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Boston software designer and GamerGate critic to run for Congress

Brianna Wu will focus on cyberterrorism and the economy, if elected in 2018.

Brianna Wu with her prized motorcycle near her home in the Boston area.

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Brianna Wu, a Boston-based software engineer known for standing up for women in the gaming industry has set her sights on Congress.

The 39-year-old game designer and entrepreneur announced her 2018 bid for a seat in the U.S. House of Representatives via Facebook earlier this week.

While the paperwork has yet to be filed, Wu said the decision has been a long time coming.

“It’s something I’ve been thinking about my entire life,” she said. “With the election of Donald Trump and in particular with Steve Bannon getting a position as one of the leaders of the alt-right — a group slandering and attacking women, gay people and all kinds of minorities — I knew if I didn’t run now, I never would.”

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The alt-right has ties to the GamerGate movement, a controversial collection of gamers opposed to women and progressivism in video game culture that targeted Wu for her criticisms of their ideology.

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Wu, who co-founded the Boston game-design company Giant Space Kat,said she has received hundreds of death and rape threats since she first tweeted against the movement in 2014. She has had to move multiple times for fear of her family’s safety and this year alone she’s had to change her phone number three times.

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Her announcement on social media says "She fought the alt-right and won. Now she's fighting for all of us."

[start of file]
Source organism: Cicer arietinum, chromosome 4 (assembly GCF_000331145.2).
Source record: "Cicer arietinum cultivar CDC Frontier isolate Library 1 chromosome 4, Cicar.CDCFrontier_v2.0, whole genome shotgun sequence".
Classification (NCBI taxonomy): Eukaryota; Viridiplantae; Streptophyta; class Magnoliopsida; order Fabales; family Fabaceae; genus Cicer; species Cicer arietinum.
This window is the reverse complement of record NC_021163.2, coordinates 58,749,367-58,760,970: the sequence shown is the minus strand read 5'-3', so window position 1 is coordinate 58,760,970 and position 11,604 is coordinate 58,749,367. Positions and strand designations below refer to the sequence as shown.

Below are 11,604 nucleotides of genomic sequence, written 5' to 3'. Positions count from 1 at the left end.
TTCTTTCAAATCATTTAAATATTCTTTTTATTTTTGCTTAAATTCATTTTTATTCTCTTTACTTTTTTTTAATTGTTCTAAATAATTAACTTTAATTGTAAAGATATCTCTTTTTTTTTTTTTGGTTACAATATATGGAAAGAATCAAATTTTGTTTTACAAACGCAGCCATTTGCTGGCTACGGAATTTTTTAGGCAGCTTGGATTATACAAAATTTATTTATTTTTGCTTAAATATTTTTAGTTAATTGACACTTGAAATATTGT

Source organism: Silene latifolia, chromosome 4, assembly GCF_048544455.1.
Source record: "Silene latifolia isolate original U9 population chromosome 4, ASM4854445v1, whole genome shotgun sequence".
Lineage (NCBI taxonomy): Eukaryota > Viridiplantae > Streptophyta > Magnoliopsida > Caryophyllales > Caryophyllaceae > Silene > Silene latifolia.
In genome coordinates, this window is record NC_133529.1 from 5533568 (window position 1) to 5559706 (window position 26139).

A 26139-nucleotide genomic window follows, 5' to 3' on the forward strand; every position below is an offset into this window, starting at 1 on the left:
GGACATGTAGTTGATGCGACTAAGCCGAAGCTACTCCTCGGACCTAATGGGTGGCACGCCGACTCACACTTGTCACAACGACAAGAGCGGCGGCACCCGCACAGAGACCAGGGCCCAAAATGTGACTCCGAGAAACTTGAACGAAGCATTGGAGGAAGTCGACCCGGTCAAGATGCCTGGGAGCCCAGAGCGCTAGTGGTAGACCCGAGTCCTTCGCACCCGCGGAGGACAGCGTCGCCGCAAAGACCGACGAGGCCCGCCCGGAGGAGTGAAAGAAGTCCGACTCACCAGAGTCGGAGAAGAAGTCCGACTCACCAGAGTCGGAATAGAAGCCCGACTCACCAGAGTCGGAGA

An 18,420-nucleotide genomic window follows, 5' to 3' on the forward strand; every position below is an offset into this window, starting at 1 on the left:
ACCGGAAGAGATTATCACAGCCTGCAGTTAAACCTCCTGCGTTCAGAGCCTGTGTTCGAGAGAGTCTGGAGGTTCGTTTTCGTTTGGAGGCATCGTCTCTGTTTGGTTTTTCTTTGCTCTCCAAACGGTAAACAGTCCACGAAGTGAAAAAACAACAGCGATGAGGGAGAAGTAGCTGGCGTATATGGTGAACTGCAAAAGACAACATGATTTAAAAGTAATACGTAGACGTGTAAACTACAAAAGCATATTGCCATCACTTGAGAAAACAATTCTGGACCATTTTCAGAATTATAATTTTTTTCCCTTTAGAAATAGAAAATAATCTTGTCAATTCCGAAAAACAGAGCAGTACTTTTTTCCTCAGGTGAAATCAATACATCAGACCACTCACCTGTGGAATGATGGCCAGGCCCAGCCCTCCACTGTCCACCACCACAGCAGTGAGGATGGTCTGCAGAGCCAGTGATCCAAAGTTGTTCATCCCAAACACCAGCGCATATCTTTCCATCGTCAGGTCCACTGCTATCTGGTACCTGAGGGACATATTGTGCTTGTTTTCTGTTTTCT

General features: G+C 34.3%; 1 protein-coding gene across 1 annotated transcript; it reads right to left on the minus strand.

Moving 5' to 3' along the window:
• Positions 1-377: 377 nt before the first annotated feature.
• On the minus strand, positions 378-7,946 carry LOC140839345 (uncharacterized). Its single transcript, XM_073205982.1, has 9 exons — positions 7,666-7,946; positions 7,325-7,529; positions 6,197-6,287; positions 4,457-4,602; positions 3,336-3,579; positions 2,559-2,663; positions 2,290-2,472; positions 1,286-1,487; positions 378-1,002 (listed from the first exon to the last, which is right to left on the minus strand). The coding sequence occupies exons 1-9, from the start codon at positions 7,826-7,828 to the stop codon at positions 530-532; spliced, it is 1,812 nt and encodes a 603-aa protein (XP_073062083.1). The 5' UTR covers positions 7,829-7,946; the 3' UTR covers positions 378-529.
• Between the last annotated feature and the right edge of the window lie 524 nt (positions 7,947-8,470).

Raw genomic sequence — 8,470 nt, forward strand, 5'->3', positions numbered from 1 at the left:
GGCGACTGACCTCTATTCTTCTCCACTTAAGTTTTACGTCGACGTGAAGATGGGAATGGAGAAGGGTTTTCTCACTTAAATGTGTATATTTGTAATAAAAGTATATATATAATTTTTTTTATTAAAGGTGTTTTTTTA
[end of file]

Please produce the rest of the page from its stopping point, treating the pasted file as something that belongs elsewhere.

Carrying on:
Like the alt-right, the GamerGate movement spread via online message chat sites like Reddit and 4chan. Those associated with the movement have targeted several high-profile female game developers, including Wu, with online harassment known as “doxxing.”

Since announcing her candidacy Dec. 20, the threats have started up again, which she says is all part the of the GamerGate “playbook.”

“Any woman that speaks out, they attack, attack, attack,” Wu said.

“It’s a tactic. They get a few people together and create the impression of a tone of negativity.”

One man wrote "you're going to lose, you stupid b**ch. I hope you get hit by a bus."

It’s comments like these that have both terrified her and ultimately inspired her to seek office.

“There’s no consequences for anything they do and there should be,” she said, pointing to the alt-right’s role in Pizzagate.

Cyber terrorism and cyber harassment will be natural focuses of her candidacy, but Wu said she’s also economy minded.

She plans to focus on growing the tech and biotech industries, which she said are neglected.

“You know, we have 114 colleges. Yet, most of the students that graduate take our investment in them to San Fransisco or Austin. We have leaders that don’t understand those industries - and the truth is they’re neglected,” she said.

Although Wu didn’t vote for Vermont Sen. Bernie Sanders in the primary, she said she agrees with his values and wants to “pick up where he left off,” specifically on economic issues.

All nine congressional seats are up for election in 2018, but Wu has so far kept which district she will run in under wraps due to concerns for her family’s safety.

 
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